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Terror 'blowback' burns CIA
America's spies paid and trained their nation's worst enemies, reveals Andrew Marshall in Washington
Sunday, 1 November 1998
THE CENTRAL Intelligence Agency has its own argot for describing the hallucinatory world within which its employees move. None of its esoteric terms are more euphemistic than "blowback", the term coined to describe operations which end up rebounding against their creators.
But as the Americans slowly unravel the international network surrounding Osama bin Laden, the man they blame for the embassy bombings in Nairobi and Dar es Salaam, "blowback" is exactly what they are finding.
Last week, it was revealed that one of those under arrest is a former Egyptian soldier named Ali Mohamed, who is alleged to have provided training and assistance to Mr bin Laden's operatives. Yet Mr Mohamed, it is clear from his record, was working for the US government at the time he provided the training: he was a Green Beret, part of America's Special Forces.
Mr Mohamed's arrest seems to be part of a pattern, as the US slowly moves towards the realisation that many of those now arrayed against it with Mr bin Laden were once its allies in the war in Afghanistan. The two sides turned against each other as the war in Afghanistan unwound, and America, not Russia, came to be seen as the enemy.
The US poured cash into Afghanistan throughout the 1980s in an effort to defeat - or at least tie down - the Russians. Its principal ally was Gulbuddin Hekmatyar, a ferociously anti-communist and militant Islamist leader. The US and Saudi Arabia both sent about $500m (pounds 300m) annually between 1986 and 1989 to fund the mujahedin, and other rich individuals from the Gulf - including Mr bin Laden - spent an extra $20m every month. The US funded the construction of the camps at Khost which it attacked two months ago in response to the embassy bombs.
It had already been known that in those days, the US and Mr bin Laden were on the same side, but it now appears that America may actually have aided Mr bin Laden's organisation and even trained some of those who it now contends are "terrorists". Mr Ali may be the missing link.
It had already been known that in 1989, Mr Ali came to the New York area to train mujahedin on their way to Afghanistan. Those visits have put him in the spotlight once before: among those he trained was El Sayyid Nosair, who was jailed in 1995 for killing Rabbi Meir Kahane, leader of the Jewish Defence League, and, along with several others, with plotting to blow up several New York landmarks. At his trial, Mr Nosair claimed that the reason he had military manuals was that he was being trained by the US, not because he was intent on terrorism. It is uncertain whether Mr Mohamed came to New York on official business, but for some of the trips, he was a serving US Special Forces' sergeant.
Mr Mohamed met the men at the Al-Kifah Refugee Centre in Brooklyn's Atlantic Avenue, a place of pivotal importance to Operation Cyclone, the American effort to support the mujahedin. The Al-Kifah Centre and the associated Afghan Refugee Services Inc were raising funds and, crucially, providing recruits for the struggle, with active American assistance.
The other end of the pipeline was in Peshawar, where the Services Office co-ordinated the transit of people, equipment and cash to the mujahedin, and to Mr Hekmatyar in particular. The Services Office was run by Abdulla Azzam, a colleague of, and influence on, Osama bin Laden, and was part of Mr bin Laden's effort to back the mujahedin. Both the Services office and Al-Kifah were also linked to Sheikh Omar Abdel-Rahman, an Egyptian religious leader later jailed for the planned New York bombings.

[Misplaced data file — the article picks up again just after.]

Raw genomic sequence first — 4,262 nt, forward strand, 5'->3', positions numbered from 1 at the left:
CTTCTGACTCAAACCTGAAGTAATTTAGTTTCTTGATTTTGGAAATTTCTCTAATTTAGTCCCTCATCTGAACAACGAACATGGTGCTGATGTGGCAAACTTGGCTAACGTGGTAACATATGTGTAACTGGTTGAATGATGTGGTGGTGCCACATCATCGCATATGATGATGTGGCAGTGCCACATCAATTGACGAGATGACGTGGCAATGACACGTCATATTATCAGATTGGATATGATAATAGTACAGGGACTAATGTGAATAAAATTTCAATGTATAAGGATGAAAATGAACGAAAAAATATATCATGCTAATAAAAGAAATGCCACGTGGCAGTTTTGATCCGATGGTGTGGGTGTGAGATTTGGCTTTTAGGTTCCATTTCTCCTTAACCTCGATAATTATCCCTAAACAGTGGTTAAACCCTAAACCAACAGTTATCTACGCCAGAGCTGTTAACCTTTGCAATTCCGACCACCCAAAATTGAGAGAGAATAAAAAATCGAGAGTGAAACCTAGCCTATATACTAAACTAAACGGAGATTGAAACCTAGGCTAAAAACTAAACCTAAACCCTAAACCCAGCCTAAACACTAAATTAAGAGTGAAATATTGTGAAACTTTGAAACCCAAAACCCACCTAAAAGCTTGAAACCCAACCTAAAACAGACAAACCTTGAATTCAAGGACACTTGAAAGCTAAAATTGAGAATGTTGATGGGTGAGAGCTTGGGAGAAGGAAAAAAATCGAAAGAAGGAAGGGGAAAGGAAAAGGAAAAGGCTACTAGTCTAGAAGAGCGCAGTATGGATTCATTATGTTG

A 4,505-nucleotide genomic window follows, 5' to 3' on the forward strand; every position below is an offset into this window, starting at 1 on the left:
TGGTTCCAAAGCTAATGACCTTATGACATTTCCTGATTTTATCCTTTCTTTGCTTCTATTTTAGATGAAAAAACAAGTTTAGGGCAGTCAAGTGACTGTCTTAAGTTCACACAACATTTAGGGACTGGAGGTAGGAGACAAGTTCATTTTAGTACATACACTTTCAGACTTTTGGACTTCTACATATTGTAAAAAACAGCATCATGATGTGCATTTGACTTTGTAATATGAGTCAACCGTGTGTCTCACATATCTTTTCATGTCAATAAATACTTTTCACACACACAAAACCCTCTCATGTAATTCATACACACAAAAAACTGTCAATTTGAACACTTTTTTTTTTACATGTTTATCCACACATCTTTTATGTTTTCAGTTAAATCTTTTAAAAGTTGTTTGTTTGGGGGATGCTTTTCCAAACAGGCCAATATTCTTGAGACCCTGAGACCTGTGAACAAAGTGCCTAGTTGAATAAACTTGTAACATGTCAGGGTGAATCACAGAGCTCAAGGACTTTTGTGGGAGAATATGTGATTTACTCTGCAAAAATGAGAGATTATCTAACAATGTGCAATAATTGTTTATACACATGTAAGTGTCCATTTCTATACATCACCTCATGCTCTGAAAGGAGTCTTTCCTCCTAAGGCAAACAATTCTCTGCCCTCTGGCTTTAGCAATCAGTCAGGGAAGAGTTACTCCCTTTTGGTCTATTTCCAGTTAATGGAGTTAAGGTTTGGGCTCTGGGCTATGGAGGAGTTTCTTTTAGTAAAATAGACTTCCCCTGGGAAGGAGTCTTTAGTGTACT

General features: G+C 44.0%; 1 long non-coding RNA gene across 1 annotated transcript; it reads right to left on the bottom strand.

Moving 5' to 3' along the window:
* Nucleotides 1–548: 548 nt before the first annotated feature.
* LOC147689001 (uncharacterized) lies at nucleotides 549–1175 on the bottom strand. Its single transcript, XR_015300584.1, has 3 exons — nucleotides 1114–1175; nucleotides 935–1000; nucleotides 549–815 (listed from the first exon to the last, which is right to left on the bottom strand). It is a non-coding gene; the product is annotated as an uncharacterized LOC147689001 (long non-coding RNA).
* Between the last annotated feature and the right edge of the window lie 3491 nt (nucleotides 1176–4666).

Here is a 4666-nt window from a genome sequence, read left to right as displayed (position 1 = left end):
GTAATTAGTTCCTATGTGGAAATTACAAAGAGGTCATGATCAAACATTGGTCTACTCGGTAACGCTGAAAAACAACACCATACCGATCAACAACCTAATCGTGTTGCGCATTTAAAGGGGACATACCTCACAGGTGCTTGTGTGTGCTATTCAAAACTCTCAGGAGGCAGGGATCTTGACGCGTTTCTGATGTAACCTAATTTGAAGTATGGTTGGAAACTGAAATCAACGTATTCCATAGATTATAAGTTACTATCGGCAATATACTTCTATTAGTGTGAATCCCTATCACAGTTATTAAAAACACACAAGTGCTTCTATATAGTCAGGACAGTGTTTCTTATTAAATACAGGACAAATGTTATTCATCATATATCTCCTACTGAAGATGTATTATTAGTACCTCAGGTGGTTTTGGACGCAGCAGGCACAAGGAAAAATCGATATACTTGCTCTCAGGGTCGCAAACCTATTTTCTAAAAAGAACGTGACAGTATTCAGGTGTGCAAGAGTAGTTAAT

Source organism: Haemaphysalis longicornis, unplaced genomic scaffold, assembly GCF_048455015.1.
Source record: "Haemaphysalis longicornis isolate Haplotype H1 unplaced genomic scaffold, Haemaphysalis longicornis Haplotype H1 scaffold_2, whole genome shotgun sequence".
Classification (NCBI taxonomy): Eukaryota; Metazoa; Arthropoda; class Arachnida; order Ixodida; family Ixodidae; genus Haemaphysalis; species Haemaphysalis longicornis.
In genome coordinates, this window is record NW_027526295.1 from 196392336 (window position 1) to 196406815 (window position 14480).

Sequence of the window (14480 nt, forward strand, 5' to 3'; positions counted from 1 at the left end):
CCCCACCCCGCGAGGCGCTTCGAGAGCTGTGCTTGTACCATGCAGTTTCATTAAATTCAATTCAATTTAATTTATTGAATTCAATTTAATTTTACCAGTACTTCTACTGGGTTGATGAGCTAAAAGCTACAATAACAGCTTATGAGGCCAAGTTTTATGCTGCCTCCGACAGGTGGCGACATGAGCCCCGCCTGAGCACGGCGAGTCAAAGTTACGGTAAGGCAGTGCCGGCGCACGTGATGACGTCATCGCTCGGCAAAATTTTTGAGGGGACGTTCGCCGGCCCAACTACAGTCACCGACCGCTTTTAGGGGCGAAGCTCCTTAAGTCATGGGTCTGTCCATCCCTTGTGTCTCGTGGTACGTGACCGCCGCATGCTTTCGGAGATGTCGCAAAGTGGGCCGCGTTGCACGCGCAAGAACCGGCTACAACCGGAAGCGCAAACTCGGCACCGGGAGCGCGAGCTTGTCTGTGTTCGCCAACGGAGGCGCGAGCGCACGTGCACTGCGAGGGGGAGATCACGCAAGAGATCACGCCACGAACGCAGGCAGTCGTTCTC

The US took a benign view of this at the time. The operation was, after all, assisting in the fight against Communism. As Mr Mohamed's presence showed, those associated with the US military were providing assistance to Al-Kifah. The recruits received brief paramilitary training and weapons instruction in the New York area, according to evidence in earlier trials, before being sent to fight with Mr Hekmatyar. Even Sheikh Abdel-Rahman had, apparently, entered the US with the full knowledge of the CIA in 1990.
But by the mid-1990s, America's view of Al-Kifah had changed. It discovered that several of those charged with the World Trade Centre bombing and the New York landmarks bombings were former Afghan veterans, recruited through the Brooklyn-based organisation. Many of those the US had trained and recruited for a war were still fighting: but now it was against America. A confidential CIA internal survey concluded that it was "partly culpable" for the World Trade Centre bomb, according to reports at the time. There had been blowback.
How and why did the people behind Al-Kifah turn against America? The US cut off funding in 1991 to Mr Hekmatyar, both because the Russians had withdrawn from Afghanistan and because it had at last started to realise that backing Islamic fundamentalism was perhaps not the brightest idea the CIA had ever hatched. America had also gone to war against Iraq in 1991, and stationed troops in Saudi Arabia, outraging Mr bin Laden and other devout Muslims.
There also seems to have been a huge disagreement over Bosnia. In December 1992, a US army official met one of the Afghan veterans from Al-Kifah and offered help with a covert operation to support the Muslims in Bosnia, funded with Saudi money, according to one of those jailed for assisting with the New York bombings. But that effort quickly disintegrated, leaving a great deal of bad feeling.
There are probably only three people outside the US government who ever knew exactly what role the Al-Kifah refugee centre really played, and how far the US helped to build up Mr bin Laden's organisation. One was Mr Azzam, the charismatic Palestinian who ran the Peshawar operation. He was killed by a car bomb in 1989. The second was Mustafa Shalabi, who ran Al-Kifah. He was murdered in 1991. The third is Osama bin Laden, and he is not telling.
And the US government is certainly not about to explain whether it helped create what it now refers to as Public Enemy Number One.
January 30, 2002
Hoover Digest » 2002 no. 1 » terrorism
The “Blowback” Myth : How Bad History Could Make Bad Policy
by Thomas H. Henriksen
The dangers of learning the wrong lessons from history. By Hoover fellow Thomas H. Henriksen.